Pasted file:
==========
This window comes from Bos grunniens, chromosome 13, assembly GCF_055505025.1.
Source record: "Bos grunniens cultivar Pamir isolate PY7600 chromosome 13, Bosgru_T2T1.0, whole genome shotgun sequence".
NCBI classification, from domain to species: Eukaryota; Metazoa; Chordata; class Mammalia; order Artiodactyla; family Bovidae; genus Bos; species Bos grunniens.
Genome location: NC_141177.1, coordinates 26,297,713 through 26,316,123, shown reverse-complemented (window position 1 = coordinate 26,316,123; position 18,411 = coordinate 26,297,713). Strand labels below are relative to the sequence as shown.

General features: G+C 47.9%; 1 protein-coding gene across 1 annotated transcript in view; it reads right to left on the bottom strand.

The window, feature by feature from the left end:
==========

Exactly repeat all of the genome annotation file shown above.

This window comes from Bos grunniens, chromosome 13, assembly GCF_055505025.1.
Source record: "Bos grunniens cultivar Pamir isolate PY7600 chromosome 13, Bosgru_T2T1.0, whole genome shotgun sequence".
NCBI classification, from domain to species: Eukaryota; Metazoa; Chordata; class Mammalia; order Artiodactyla; family Bovidae; genus Bos; species Bos grunniens.
Genome location: NC_141177.1, coordinates 26,297,713 through 26,316,123, shown reverse-complemented (window position 1 = coordinate 26,316,123; position 18,411 = coordinate 26,297,713). Strand labels below are relative to the sequence as shown.

General features: G+C 47.9%; 1 protein-coding gene across 1 annotated transcript in view; it reads right to left on the bottom strand.

The window, feature by feature from the left end: